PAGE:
This is a tab the U.S. should pick up
IN THE BEATITUDES, JESUS SAYS: "Blessed are the peacemakers, for they will be called the children of God." If Americans want to be included in that particular brood, we may have to act fast. After nearly two decades of war- making by proxy in Central America, the United States is letting an opportunity to help construct a comprehensive and sustainable peace in the region slip into historical oblivion.
With the end of the Cold War, much of Washington's attention has become focused on what are now deemed more pressing domestic and economic issues like welfare reform, Monica Lewinsky, and making the world safe for American investors. The near past's military extensions of American foreign policy in the Caribbean and Central America may appear a slightly embarrassing relic of a more paranoid age, but places like Grenada, Guatemala, and El Salvador haven't evaporated into the historical mists, even if they no longer attract as much attention as they did in the days when they represented ground zero in the U.S. campaign to protect the western hemisphere from the communist menace.
The U.S. political establishment demonstrated its appreciation of American strategic interests in Central America with something approaching $6 billion in mostly military aid to El Salvador during the dreadful years of strife in that tiny country. That money helped prop up the Salvadoran military during a civil war that occasionally made its way into U.S. headlines after particularly prominent acts of savagery such as the rape and murder of four American church women, the assassination of an archbishop as he said Mass, or the brutal liquidation of a group of meddlesome Jesuits. It ultimately churned through 75,000 less newsworthy lives.
During much of this time, American support for other regional military adventurism found its way legally or otherwise into Nicaragua to maintain the so-called Contra War. U.S. aid also reached Guatemala in the form of military training as it conducted its end of a 36-year civil war that would eventually leave the families of 150,000 people in mourning for those killed in plain sight or for those who joined the haunting ranks of Latin America's "disappeared."
In all, over the last two decades, American administrations have committed billions to support the wars of Central America. But now that the region is experiencing an almost miraculous outbreak of peace, U.S. foreign aid has become a less dependable commodity in Central America. At the height of the conflict in El Salvador, $1.5 million a day, over $510 million a year, poured in. Unfortunately U.S. policymakers can't seem to generate as much fiscal enthusiasm for peacemaking. This year, the U.S. aid commitment may reach $35 million. Development aid to the region has been cut by 60 percent since 1990.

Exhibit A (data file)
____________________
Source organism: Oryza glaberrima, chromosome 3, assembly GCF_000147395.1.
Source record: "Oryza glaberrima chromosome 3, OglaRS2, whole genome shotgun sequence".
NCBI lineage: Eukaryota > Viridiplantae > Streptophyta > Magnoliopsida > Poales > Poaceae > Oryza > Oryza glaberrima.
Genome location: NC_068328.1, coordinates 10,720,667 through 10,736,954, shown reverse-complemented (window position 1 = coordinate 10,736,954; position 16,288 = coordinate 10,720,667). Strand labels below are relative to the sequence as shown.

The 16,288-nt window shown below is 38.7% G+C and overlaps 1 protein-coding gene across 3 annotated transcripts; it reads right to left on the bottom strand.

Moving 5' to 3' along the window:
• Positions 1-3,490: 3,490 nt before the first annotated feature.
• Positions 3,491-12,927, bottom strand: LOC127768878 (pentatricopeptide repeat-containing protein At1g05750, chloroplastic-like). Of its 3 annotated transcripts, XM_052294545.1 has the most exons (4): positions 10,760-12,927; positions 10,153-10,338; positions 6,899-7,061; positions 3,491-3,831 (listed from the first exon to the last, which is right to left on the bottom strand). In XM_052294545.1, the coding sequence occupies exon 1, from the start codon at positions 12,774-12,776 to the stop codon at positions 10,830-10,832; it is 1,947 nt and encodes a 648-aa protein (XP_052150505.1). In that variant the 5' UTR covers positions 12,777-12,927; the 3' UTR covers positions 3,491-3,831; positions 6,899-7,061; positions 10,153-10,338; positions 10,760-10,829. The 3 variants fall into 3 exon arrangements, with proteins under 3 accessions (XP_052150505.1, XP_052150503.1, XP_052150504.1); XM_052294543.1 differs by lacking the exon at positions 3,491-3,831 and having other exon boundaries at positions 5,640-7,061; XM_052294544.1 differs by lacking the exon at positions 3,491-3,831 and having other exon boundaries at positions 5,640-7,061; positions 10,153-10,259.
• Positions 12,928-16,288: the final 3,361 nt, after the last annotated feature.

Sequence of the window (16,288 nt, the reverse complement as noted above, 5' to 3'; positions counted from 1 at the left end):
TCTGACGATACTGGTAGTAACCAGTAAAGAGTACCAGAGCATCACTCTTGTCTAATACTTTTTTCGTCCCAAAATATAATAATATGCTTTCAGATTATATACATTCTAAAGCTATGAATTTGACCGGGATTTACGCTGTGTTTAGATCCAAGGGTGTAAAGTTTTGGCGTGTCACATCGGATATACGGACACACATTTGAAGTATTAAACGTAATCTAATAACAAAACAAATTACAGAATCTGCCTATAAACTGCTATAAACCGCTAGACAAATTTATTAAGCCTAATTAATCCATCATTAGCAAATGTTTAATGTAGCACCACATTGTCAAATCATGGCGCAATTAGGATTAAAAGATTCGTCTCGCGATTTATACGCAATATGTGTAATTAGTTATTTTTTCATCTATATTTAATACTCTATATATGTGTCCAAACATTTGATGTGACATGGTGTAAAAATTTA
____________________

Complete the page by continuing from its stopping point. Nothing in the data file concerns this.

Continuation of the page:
There are many indications that the end of the region's conflicts—though certainly a good in itself—will not be enough to spur the resolution of Central America's pressing economic and social problems. Its emerging civil society and democratic order is precarious at best. The difficult issue of truth and reconciliation will trouble Guatemalans for a generation to come. Recently Auxiliary Bishop Juan Gerardi Conedera was brutally murdered two days after he released the results of the Archdiocese of Guatemala's "Recuperation of Historic Memory" project. That report attributed the lion's share of the brutality exhibited during the civil war to Guatemala's military.
Some land reform in the region has proceeded with varying success, but true equity, in an economic order that would find feudalism a step in the right direction, remains a distant hope. Crime in both Guatemala and El Salvador is rising sharply, and though jobs—in the form of low-wage assembly work—are returning, extreme poverty continues its pernicious war of attrition against the healthy civil society that best guarantees democracy. As much as 70 percent of the people in Central America continue to live below the region's dismal poverty line.
With Cuban communism on deathwatch and Russia more interested in where its next ruble is coming from, the U.S. can afford to pretty much do as it pleases in Central America—walk away or increase its development aid—and there are many who are not convinced that foreign aid represent a long-term good for developing nations anyway. But the specific amount of the U.S. aid to the region or the form that it takes is less at issue here than the requirement that some attention and practical assistance be provided now—and with a higher degree of urgency than Congress and the president are currently employing—as Central America tries to rise above its recent past and build a democratic and more equitable future for its citizens. It would not take much to return El Salvador, Guatemala, and Nicaragua to the chaos and waste of war.
Call it a requirement of simple courtesy. When I visit a neighbor and happen to make a mess, I don't just shrug it off and walk away; I help clean it up. American policy helped create and finally prolong the agony in Central America. It's just not good manners to turn our backs on the region now and watch these new democracies falter and fail. If they do, the U.S. may feel compelled to return to Central America to clean up what will assuredly be a greater mess. Central America has already endured decades of the tragedy of war; a little attention now will help prevent the unraveling of another tragedy in the struggle for peace.
Kevin Clarke is the social issues & public life editor for U.S. Catholic and Claretian Publications' managing editor for online products.All active news articles